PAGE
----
Written by Aaron Jolly
21 Tuesday 21st September 2010

Throats are a new young hardcore band based in London that merge grindcore, hardcore, punk and thrash to create a musical onslaught that is very much their own. They stand out in a sea of mediocre metalcore breakdowns, they hate the capitalist society that we live in and love playing festivals. Read our interview below to find out more.

How did you meet?
Thomas: I met Tom when we were about 15, just through the Peterborough hardcore scene.
Mark: Yeah I put on a lot of shows around there and people would travel there I definitely met Al(vocals) at those shows. There was a really good scene in Spalding Peterborough at the time.
T: Yeah we just met through that I think.
When was your first gig together as a band?
M: Well you guys played a few shows without me.
T:Yeah the bassist was about 26 and he had a stable job and didn’t want to move down to London. The drummer was 16 at the time and we were 18 so we decided to move down to London. Tom joined the band immediately and we started auditioning for new drummers.
M: Well we tried like two people out, our first shows were pretty awful I remember we played with Coliseum and it was so shit. I mean we love Coliseum and we have respect for them as a band and to play with a band like that its just like fuck, I really kicked myself over it being so shit.
So what bands or artists have you guys been listening to lately then?
T: Pink Floyd.
M: I’ve been listing to a lot of Slint and Godspeed Black Emperor, Breach, all sorts really, and The Power And The Glory.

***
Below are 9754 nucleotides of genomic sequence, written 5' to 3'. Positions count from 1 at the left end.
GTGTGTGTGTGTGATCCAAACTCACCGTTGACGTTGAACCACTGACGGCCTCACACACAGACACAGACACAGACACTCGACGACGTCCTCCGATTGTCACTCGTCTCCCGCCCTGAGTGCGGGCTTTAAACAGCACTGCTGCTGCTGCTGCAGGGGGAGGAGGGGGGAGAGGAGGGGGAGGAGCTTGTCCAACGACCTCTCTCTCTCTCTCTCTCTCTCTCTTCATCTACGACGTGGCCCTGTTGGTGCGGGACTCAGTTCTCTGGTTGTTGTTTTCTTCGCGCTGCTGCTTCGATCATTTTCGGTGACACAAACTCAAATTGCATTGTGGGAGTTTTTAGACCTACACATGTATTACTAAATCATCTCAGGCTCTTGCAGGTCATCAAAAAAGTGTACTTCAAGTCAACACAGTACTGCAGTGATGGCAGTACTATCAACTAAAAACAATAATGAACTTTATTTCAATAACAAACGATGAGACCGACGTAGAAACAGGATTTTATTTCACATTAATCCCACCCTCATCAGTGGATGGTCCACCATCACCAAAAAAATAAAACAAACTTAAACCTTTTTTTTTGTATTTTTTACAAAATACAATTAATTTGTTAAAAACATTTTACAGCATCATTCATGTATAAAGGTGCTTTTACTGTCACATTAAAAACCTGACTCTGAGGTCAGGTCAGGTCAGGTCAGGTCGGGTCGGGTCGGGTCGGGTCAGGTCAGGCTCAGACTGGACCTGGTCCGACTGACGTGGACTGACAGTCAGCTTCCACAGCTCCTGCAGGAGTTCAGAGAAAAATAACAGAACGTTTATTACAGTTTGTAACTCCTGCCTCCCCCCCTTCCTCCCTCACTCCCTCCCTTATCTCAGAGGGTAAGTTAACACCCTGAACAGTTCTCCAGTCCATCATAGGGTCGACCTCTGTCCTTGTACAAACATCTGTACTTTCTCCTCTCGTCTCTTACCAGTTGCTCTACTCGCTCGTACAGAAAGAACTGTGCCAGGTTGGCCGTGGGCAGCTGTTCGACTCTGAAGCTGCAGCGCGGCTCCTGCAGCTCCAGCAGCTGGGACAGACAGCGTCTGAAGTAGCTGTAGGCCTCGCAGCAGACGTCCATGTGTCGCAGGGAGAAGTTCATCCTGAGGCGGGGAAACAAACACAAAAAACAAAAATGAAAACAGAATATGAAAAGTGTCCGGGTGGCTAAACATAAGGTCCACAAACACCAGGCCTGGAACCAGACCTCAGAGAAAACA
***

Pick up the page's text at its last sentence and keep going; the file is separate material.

T: Yeah The Power And The Glory are amazing, It’s crazy how many bands that you could reel off that are influenced by them, like Trap Them for example.
M: I mean they obviously influenced us aswell.
T: Yeah, exactly, I mean once you’ve listened to them other heavy music just doesn’t seem relevant.
M: Or original, when I listen to that Breach record the ‘Kollapse’ one and listen to bits of ‘Axe To Fall’ (converge) its like, how did they get away with it?
T: Converge are a great band, probably one of the best defining heavy bands out there.
M:They just merge influences so well.
T: But it's great because that’s what music is.
M: Yeah taking influence and putting it in a different context when you look at Jesus Lizard and Shellac its like all their (Converge) best songs are just rip offs of those bands. And I fucking love that band.
T: Yeah they are incredible, what else am I listening to? Beyonce , genuinely I like Beyonce.
M: I like that Sleigh Bells record, its really noisy. Kind of like MIA but you know when you listen to stuff on headphones and the drums are ridiculously loud, it’s recorded like that.
T: Talking about MIA, Christina Aguilera’s new album is amazing it features MIA it also features Ladytron.
M: The new Knife album as well, its really fucking weird, its like the story of evolution of life, it starts out like kind of Merzbow-growly noise and by the end its fully formed songs. It’s really interesting.
Have you ever played with a band that you are really into and been kind of awestruck?
T: Yeah we played with a band called Cursed every band that Chris Colohan has been in I think are just so good. His lyrics really speak to me more than any others in heavy music. and he was a super nice guy.
M: How about Corey Taylor, were you not awestruck by Corey Taylor?
T: No because he was wearing the most hideous suit I have ever seen in my life, it had like cut off ¾ length legs.
M: He looked like an idiot.
Where is your favorite place to play?